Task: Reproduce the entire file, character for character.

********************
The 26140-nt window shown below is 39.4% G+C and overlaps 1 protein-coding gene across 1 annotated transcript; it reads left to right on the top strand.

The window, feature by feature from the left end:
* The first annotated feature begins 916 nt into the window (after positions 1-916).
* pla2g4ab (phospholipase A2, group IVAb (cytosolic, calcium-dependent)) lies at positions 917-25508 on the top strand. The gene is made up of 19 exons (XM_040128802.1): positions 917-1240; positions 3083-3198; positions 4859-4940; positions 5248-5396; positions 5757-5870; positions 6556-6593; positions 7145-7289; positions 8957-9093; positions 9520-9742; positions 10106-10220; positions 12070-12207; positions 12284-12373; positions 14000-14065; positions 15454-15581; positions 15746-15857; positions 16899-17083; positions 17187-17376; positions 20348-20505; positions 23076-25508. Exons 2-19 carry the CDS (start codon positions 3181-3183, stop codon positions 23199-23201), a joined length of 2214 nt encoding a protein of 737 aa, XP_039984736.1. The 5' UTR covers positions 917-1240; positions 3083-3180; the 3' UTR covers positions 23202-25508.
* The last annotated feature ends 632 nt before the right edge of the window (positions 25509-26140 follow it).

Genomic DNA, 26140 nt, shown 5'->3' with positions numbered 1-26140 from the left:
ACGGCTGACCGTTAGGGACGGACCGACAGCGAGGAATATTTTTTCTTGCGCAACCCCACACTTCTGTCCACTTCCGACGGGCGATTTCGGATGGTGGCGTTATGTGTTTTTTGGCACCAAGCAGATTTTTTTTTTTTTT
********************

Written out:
The 26140-nt window shown below is 39.4% G+C and overlaps 1 protein-coding gene across 1 annotated transcript; it reads left to right on the top strand.

The window, feature by feature from the left end:
* The first annotated feature begins 916 nt into the window (after positions 1-916).
* pla2g4ab (phospholipase A2, group IVAb (cytosolic, calcium-dependent)) lies at positions 917-25508 on the top strand. The gene is made up of 19 exons (XM_040128802.1): positions 917-1240; positions 3083-3198; positions 4859-4940; positions 5248-5396; positions 5757-5870; positions 6556-6593; positions 7145-7289; positions 8957-9093; positions 9520-9742; positions 10106-10220; positions 12070-12207; positions 12284-12373; positions 14000-14065; positions 15454-15581; positions 15746-15857; positions 16899-17083; positions 17187-17376; positions 20348-20505; positions 23076-25508. Exons 2-19 carry the CDS (start codon positions 3181-3183, stop codon positions 23199-23201), a joined length of 2214 nt encoding a protein of 737 aa, XP_039984736.1. The 5' UTR covers positions 917-1240; positions 3083-3180; the 3' UTR covers positions 23202-25508.
* The last annotated feature ends 632 nt before the right edge of the window (positions 25509-26140 follow it).

Genomic DNA, 26140 nt, shown 5'->3' with positions numbered 1-26140 from the left:
ACGGCTGACCGTTAGGGACGGACCGACAGCGAGGAATATTTTTTCTTGCGCAACCCCACACTTCTGTCCACTTCCGACGGGCGATTTCGGATGGTGGCGTTATGTGTTTTTTGGCACCAAGCAGATTTTTTTTTTTTTT